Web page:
It was the spring of 2020, and my partner and I had planned a road trip from Oakland to the Grand Canyon. The epic adventure we’d dreamed of entailed a campout in the desert in Southern California, a scenic meander along Route 66 to take in all its oddities, and a stay at an Airbnb an hour from the Grand Canyon so we could drive to the natural wonder and spend a day in awe. And then the world shut down. The trip was canceled (not for long, we naively thought at first), and there was nowhere to go except around the block with the dog or from one room of the house to another.
In those early days, what I thought I had lost when we couldn’t go on that trip was, honestly, excellent Instagram content. I had already seen in my mind the images and captions that I wanted to share on social media – sunset in the desert, me in front of a riot of orange at the Antelope Valley California Poppy Reserve, a scene from the iconic weirdness in Route 66, and the Grand Canyon itself. Plus, all the unexpected parts that would happen in between that give travel its magic. But as the weeks turned into months, and the world and my life changed, the idea of what it meant to get away took on a whole new meaning.
The first time I got to travel again, to properly getaway for a couple of nights and explore somewhere new, was in the summer of 2021. We drove to Mendocino and stayed in a barn next to a field of lavender. This time around, when I thought about what I was hoping to get out of this trip, the reason for the urge to travel, it truly was to escape. To experience something different from my ordinary life and give my eyes a break from its everyday landscapes; to get lost in thought staring at trees or the coming and going of waves. Because of restrictions still in place, we had to be intentional about what we wanted to do on this short trip and we had to get away from the idea of doing as much as we could just to say we did it all. The narrowing down of options made me evaluate what I was seeking for this trip, and for all my travels going forward.
I think in the before-time it was easy to get swept up in the social media-created idea of travel. Not just the fantasy of all the picture-perfect places everyone else seemed to be going to, but also the sense of obligation to curate your own travel experiences to meet some unknown and unsaid expectations. The fact that “the camera eats first” when you go out to eat, or the endless pausing and capturing so your phone ends up seeing more than you do. People like to joke that they need a vacation from their vacation, and that started to feel true for me because of all the things I had to do in order to get maximum content.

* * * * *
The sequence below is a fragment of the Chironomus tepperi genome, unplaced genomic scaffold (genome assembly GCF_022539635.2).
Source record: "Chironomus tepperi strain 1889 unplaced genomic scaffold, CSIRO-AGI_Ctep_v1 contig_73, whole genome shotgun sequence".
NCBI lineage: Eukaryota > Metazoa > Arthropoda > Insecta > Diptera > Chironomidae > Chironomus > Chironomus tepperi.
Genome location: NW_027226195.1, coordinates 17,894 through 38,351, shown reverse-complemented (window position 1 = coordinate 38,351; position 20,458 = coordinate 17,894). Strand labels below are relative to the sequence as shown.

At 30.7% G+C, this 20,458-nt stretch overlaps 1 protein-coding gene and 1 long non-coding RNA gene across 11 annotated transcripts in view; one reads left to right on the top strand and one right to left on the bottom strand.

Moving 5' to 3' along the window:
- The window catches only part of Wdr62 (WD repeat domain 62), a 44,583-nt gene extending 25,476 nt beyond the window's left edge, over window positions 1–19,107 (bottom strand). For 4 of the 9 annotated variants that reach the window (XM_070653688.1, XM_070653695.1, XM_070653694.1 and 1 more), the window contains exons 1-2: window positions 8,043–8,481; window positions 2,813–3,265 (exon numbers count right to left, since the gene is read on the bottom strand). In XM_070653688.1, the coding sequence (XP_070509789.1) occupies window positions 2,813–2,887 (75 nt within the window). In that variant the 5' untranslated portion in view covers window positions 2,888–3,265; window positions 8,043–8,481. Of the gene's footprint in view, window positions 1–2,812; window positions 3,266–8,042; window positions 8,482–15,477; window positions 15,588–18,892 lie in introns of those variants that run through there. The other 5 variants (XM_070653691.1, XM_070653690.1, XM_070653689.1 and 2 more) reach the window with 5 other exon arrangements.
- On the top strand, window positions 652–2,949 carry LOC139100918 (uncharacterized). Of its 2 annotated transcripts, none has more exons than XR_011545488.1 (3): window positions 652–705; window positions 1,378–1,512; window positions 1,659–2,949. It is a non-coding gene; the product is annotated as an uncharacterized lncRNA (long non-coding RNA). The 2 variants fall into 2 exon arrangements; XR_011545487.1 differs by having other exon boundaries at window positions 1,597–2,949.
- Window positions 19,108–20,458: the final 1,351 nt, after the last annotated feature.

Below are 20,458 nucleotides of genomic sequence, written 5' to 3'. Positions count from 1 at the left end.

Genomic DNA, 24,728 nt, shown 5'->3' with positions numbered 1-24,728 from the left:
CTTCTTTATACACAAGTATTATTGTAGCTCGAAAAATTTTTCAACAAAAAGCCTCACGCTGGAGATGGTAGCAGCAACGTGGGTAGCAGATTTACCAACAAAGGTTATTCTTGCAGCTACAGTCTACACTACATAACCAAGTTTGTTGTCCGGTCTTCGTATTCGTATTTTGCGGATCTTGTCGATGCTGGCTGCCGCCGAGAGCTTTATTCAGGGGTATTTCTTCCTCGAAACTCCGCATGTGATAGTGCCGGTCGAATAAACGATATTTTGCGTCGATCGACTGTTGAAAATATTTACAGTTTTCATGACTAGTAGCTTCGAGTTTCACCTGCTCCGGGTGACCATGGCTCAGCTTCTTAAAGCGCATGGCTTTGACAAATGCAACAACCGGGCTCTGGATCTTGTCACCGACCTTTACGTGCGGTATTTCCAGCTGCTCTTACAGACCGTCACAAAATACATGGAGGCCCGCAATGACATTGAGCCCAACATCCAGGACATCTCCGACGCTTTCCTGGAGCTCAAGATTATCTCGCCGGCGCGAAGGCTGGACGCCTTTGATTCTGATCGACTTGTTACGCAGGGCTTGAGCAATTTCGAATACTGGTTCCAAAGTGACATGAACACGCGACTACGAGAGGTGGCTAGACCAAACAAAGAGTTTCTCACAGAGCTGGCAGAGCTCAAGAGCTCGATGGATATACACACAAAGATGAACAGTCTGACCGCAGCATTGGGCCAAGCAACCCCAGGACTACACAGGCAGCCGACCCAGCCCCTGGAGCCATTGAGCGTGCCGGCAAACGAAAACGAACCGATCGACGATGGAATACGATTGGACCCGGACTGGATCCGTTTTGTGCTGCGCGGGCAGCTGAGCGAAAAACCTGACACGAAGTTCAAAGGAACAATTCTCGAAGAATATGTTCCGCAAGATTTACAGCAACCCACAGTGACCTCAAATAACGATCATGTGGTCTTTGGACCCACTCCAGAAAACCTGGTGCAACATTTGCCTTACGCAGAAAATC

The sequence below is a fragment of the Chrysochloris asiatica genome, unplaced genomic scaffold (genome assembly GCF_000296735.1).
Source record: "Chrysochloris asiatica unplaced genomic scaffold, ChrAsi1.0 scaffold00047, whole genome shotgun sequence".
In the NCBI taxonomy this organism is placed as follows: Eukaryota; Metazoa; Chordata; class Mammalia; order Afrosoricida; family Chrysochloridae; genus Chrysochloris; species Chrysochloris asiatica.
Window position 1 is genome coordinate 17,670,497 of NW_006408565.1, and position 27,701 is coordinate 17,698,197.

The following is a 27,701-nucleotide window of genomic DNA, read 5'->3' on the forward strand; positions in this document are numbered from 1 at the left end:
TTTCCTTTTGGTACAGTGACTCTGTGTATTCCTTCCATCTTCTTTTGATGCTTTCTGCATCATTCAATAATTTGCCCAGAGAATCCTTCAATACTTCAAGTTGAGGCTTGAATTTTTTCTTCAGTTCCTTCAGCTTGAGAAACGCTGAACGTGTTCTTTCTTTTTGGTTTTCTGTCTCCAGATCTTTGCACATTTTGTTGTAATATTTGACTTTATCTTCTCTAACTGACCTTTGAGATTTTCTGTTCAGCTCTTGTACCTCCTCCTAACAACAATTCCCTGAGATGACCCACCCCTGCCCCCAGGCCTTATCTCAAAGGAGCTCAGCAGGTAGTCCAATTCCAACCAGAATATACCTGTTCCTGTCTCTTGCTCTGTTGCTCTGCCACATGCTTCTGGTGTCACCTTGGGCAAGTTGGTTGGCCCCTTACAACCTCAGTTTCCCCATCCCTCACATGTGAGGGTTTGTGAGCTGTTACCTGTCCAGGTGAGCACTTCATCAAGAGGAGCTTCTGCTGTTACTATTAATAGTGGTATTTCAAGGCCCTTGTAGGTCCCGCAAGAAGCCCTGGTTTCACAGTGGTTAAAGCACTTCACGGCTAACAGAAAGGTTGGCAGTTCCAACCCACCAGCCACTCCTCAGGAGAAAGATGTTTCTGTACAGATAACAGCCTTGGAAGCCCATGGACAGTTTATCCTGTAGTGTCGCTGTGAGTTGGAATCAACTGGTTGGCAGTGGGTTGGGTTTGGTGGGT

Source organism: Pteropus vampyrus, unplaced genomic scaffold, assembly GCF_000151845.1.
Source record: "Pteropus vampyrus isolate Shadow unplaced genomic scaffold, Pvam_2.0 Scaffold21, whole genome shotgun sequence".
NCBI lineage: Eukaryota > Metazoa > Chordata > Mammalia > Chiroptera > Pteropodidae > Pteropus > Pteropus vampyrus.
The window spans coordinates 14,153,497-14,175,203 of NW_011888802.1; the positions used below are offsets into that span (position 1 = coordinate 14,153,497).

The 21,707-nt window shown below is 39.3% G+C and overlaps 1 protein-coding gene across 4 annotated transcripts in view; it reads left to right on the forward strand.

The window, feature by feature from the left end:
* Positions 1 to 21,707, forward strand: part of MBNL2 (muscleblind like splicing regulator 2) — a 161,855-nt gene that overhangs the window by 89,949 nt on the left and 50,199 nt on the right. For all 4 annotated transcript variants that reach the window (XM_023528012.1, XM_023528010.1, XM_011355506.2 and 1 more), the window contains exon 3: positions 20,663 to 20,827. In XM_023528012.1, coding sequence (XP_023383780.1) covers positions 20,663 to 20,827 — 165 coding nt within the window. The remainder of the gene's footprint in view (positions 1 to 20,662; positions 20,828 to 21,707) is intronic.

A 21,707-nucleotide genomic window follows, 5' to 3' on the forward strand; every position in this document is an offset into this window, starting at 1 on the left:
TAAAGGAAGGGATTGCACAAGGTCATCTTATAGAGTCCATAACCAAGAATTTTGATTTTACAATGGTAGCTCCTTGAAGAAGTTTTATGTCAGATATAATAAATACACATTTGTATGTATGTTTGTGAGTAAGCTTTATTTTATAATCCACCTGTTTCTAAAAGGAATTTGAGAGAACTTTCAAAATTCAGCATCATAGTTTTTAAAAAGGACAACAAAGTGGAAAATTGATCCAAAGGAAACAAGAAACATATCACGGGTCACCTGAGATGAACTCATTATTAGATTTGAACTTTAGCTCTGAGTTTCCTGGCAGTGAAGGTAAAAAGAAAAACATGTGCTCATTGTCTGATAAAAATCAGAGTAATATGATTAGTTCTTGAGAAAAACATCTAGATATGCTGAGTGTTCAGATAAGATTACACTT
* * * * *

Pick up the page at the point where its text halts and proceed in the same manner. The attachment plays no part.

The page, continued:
After being stuck at home for a year, I rediscovered the distinction between the type of trip you take to do things and the type of trip you take to restore and rest. I learned that the kind of travel that I really wanted in this moment, and therefore the travel I needed, involved getting to read in a relaxing location. That was it. Most importantly, I learned that it was essential to ask yourself what kind of trip you needed when you planned to travel – an inspiring experience full of things to do, or a rejuvenating week to renew the soul – without regard for any other expectations. Travel has a deeper purpose that speaks to something within us as humans, and I think for each person it means a different thing and that is what we should each seek for ourselves and nurture it.
I hope that being an intentional traveler, that is one who is true to myself about what I need when I need to travel, means that I will also be a better traveler. Losing the ability to travel has been a reminder of what a gift it is to be able to get away, and I no longer want to take for granted all the things there are to gain when I hit the road. And next time I feel the urge for another trip, I’m going to try and remember that I’m doing this for me, for the love of exploration and for the need for rest, not for another like and follow.
PS: if you’re looking forward to some relaxing reading of your own, check out some of the author’s favorite travel books.